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Congressional Staffers Explore Standards and Conformance at ANSI-ACUS-NIST Event

SDOs from U.S. Celebration of World Standards Day Planning Committee Exhibit and Join Discussion

New York, Jun 12, 2013

Congressional staffers from both sides of the aisle came together in the Rayburn House Office Building on Friday, June 7, for a discussion on the benefits of standardization. Over 70 people attended the event, which featured speakers from the American National Standards Institute (ANSI), the Administrative Conference of the United States (ACUS), and the National Institute of Standards and Technology (NIST), along with exhibits by a number of standards developing organizations (SDOs) from the U.S. Celebration of World Standards Day (WSD) Planning Committee.

Entitled “The U.S. Public-Private Standardization System: A Critical Tool for a Strong Economy and Nation,” the event was hosted by the House Judiciary Committee and focused on how the government and private sector work together to identify solutions to public policy issues.

To understand the public-private partnership, one must first understand how our national standards and conformity assessment system works, explained S. Joe Bhatia, ANSI president and CEO. Many other countries have a top-down system, where a single government agency drives the standards and conformance activities that will govern its products, systems, and services. In the United States, our system is bottom up, which means that it is primarily voluntary, private-sector led, and marketplace driven. As a result, there are multiple SDOs in this country, each working in response to a specific marketplace need. The U.S. government participates actively in the standards-setting process and often relies upon private-sector standards and conformity assessment solutions in its regulations.

Underscoring Mr. Bhatia’s comments, George Arnold, director of the NIST Standards Coordination Office (SCO), provided some telling statistics:

  • There are over 10,000 citations of standards in regulations. Of these, 80% are private-sector standards.
  • As a result of the National Technology Transfer and Advancement Act (NTTAA), over 3,900 government-unique standards have been replaced by private-sector standards.
  • Over 3,000 federal government employees participate in more than 500 SDOs. At NIST alone, 400 employees participate in private-sector-led standardization work, sitting side-by-side with colleagues from industry in their respective fields.

The public-private partnership is also central to ACUS’s activities. As chairman Paul Verkuil described, ACUS is designed to make government work better by looking at opportunities for connection and collaboration – both among agencies and with the private sector. Mr. Verkuil spoke at length about the incorporation by reference (IBR) of standards into regulation, and made reference to the December 2011 ACUS Recommendation on the subject [see related article].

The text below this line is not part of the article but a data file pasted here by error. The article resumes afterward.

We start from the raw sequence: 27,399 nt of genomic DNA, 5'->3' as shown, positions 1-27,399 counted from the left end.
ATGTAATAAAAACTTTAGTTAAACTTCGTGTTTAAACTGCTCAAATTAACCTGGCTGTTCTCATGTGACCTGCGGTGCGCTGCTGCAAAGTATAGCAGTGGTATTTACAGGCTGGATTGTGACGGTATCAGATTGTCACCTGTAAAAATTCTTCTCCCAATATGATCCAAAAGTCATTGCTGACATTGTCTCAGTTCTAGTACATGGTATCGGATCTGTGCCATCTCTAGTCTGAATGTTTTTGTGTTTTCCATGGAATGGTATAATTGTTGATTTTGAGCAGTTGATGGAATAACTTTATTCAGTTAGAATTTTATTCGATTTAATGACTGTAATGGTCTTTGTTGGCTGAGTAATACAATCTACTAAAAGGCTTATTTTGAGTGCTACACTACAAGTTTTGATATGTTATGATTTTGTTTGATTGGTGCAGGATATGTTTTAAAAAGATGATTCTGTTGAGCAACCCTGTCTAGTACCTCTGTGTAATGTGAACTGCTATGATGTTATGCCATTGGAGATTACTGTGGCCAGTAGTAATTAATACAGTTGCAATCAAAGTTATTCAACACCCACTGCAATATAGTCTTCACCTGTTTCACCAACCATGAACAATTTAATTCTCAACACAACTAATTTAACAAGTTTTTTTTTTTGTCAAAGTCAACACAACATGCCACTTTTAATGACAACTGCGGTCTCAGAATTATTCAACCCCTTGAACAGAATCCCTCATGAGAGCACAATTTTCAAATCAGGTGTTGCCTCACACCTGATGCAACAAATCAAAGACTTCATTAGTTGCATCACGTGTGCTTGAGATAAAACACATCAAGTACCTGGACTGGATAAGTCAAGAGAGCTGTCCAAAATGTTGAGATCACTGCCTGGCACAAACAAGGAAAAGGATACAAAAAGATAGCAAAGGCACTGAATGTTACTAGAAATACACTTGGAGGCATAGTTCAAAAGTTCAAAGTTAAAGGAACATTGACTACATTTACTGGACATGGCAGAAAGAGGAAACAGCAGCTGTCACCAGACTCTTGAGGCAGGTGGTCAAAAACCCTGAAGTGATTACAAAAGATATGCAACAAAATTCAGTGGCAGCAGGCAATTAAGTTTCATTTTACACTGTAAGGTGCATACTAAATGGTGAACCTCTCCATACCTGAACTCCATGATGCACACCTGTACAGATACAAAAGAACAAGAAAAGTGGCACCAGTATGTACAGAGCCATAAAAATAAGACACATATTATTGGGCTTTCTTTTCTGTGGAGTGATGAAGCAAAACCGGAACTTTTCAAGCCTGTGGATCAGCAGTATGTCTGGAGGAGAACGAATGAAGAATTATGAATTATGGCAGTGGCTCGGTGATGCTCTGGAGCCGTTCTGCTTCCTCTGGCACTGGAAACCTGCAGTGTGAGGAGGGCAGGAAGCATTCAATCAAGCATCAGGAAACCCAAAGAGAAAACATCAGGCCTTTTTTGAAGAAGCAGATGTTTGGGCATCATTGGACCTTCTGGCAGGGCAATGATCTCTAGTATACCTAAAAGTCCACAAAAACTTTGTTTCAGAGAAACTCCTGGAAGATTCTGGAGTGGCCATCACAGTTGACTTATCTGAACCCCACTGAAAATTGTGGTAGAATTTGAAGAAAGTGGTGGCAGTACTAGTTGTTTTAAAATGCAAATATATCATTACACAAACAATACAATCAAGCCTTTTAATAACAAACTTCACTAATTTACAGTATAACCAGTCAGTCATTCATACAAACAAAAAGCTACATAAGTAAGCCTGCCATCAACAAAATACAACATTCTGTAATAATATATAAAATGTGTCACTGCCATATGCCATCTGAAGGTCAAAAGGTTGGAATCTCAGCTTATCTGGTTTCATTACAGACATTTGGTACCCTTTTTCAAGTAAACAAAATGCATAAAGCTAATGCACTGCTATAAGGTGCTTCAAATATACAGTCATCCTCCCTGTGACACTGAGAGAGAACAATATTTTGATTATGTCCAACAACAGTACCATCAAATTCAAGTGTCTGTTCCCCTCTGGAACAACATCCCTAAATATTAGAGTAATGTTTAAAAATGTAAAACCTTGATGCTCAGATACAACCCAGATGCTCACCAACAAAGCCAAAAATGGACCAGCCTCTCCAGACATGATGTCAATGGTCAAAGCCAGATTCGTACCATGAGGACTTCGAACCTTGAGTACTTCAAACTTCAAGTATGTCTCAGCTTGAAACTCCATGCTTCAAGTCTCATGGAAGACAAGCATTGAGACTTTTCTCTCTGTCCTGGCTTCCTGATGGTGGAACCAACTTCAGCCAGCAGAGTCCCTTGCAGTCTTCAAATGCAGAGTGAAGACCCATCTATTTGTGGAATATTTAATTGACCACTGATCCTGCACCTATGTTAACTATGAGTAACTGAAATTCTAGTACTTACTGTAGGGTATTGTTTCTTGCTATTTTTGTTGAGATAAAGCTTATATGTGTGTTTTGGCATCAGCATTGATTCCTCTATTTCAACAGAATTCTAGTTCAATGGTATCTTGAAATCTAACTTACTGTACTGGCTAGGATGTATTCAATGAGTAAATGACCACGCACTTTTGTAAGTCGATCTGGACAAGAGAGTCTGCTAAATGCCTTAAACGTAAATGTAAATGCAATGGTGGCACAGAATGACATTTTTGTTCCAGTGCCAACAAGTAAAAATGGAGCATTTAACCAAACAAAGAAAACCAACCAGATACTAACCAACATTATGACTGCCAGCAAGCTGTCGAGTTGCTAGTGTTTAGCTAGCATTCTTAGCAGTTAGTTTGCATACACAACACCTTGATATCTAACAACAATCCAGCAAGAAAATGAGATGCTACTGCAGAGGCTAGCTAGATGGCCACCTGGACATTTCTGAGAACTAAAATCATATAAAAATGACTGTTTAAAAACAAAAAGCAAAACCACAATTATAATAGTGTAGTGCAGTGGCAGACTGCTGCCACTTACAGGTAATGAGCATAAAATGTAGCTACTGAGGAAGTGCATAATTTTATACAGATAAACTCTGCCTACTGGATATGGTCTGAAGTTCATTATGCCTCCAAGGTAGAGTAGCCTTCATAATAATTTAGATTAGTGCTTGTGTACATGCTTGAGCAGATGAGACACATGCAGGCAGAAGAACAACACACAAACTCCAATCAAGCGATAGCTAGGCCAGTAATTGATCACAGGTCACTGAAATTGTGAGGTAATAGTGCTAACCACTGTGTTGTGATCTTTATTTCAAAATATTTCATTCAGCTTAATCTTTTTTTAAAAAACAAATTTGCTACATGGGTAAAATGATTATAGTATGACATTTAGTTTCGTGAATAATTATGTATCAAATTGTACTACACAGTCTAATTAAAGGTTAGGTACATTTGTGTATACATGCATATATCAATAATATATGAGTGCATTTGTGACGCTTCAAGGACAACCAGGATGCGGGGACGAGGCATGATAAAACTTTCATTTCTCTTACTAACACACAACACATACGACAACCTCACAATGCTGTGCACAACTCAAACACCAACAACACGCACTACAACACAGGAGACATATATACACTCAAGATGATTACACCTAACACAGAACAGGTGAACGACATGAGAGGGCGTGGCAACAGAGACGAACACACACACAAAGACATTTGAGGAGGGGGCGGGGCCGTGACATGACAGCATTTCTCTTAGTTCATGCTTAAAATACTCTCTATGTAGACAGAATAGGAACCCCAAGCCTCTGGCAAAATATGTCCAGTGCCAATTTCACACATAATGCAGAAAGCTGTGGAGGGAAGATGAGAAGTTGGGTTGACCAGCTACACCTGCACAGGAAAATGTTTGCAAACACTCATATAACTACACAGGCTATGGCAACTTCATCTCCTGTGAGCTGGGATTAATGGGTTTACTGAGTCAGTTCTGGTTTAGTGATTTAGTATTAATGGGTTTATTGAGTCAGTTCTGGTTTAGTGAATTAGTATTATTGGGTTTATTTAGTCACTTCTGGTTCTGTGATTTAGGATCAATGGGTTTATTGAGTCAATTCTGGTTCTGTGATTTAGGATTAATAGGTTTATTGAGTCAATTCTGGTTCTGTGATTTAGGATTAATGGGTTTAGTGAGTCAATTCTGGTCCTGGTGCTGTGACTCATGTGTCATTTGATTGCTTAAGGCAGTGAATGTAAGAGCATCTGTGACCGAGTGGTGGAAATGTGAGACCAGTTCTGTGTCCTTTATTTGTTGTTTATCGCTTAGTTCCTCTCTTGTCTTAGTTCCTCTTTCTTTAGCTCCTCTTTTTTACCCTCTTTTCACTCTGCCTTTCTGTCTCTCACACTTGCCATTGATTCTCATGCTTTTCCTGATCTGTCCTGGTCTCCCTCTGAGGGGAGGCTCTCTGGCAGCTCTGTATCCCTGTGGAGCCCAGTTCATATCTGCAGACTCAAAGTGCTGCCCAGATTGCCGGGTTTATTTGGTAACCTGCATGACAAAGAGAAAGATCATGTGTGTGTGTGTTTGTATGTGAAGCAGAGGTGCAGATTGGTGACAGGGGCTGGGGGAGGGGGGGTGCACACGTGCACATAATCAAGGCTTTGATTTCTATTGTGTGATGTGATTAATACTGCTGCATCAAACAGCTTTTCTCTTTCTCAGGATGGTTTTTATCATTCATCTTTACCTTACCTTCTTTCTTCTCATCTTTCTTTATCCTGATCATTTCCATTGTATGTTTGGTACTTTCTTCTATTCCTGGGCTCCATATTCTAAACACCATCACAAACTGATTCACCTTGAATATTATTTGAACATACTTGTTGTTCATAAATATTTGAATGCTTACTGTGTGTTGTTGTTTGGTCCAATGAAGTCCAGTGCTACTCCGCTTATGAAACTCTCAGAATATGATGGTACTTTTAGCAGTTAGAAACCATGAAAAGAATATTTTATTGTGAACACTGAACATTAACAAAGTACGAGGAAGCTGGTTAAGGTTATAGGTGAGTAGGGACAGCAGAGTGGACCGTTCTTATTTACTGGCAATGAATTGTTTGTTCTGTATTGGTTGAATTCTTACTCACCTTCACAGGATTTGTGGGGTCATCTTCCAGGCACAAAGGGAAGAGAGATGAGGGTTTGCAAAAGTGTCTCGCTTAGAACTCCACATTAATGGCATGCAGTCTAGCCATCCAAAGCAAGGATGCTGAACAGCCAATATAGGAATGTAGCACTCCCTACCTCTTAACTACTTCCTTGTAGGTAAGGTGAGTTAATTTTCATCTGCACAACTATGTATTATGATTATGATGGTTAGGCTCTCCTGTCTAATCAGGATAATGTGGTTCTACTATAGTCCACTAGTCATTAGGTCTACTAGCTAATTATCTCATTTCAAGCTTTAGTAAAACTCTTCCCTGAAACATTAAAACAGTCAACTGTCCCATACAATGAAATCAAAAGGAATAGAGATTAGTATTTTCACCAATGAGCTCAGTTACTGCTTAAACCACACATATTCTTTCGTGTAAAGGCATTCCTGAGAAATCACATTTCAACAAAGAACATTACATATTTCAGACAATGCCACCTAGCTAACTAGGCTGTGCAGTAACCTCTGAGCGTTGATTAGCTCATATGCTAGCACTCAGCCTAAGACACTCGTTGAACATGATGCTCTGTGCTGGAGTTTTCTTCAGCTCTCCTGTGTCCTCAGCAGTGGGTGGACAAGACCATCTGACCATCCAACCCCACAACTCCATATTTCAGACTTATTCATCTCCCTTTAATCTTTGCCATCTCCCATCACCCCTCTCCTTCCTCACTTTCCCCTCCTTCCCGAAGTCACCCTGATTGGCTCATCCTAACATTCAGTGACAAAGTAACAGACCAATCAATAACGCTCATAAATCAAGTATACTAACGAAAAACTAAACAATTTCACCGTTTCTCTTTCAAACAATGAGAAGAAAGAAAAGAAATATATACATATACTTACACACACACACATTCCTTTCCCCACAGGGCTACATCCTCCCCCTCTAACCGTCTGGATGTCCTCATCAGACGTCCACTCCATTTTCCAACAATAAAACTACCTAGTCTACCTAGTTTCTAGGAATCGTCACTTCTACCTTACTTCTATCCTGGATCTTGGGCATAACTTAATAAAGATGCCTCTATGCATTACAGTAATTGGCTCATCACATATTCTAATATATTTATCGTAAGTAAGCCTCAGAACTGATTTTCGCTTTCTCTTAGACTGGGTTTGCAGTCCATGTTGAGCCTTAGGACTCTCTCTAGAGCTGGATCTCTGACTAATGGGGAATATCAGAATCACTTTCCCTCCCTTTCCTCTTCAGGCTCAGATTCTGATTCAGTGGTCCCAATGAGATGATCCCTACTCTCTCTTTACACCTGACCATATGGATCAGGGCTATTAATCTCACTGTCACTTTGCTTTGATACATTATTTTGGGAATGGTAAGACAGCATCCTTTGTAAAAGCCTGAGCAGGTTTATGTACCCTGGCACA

During the Q&A session, attendees wondered about future IBR-related concerns that may arise as the U.S. Department of Transportation’s Pipeline and Hazardous Materials Safety Administration (PHMSA) implements the Pipeline Safety, Regulatory Certainty, and Job Creation Act of 2011. Per Section 24 of the Act, PHMSA will be required to cease the incorporation of voluntary consensus standards by reference into its regulations unless those standards have been made publicly and freely available on the Internet [see related article]. ACUS attorney advisor Emily Bremer described this situation as particularly challenging, as it could result in PHMSA having to stop using its most important standards, which could negatively impact public safety. Furthermore, it puts the agency in a position where it must violate one law or another – the Act stipulating that the standards be made freely available, or the copyright of the SDOs that retain the intellectual property rights associated with the standards. Mr. Bhatia then referenced ANSI’s current efforts to develop an IBR portal where SDOs could post read-only versions of their standards. He also noted that many SDOs have already moved forward independently with similar projects.

“It’s a good thing that government doesn’t do everything [itself],” concluded Mr. Verkuil, speaking about the benefits of the public-private partnership with respect to standards and conformance. “It’s a good thing for society and for the philosophy of how [our nation’s] government works. And it’s a good thing to enlist private-sector expertise that is otherwise unavailable to policy makers.”

Outreach to Capitol Hill is a major focus of the U.S. Celebration of WSD Planning Committee, and many of the SDO members of this group were on-hand to exhibit materials and speak with staffers and representatives about their standards development and conformity assessment activities. Exhibiting organizations included:

  • ASME
  • ASTM International
  • The Alliance for Telecommunications Industry Solutions (ATIS)
  • The IAPMO Group
  • The International Code Council (ICC)
  • The National Fire Protection Association (NFPA)
  • National Institute of Building Sciences (NIBS)
  • SAE International
  • The Telecommunications Industry Association (TIA)

Attendees of Friday’s event are also encouraged to join in the U.S. Celebration of WSD reception and dinner, which will take place on October 3 in Washington, DC. To learn more about WSD or register, visit www.wsd-us.org.

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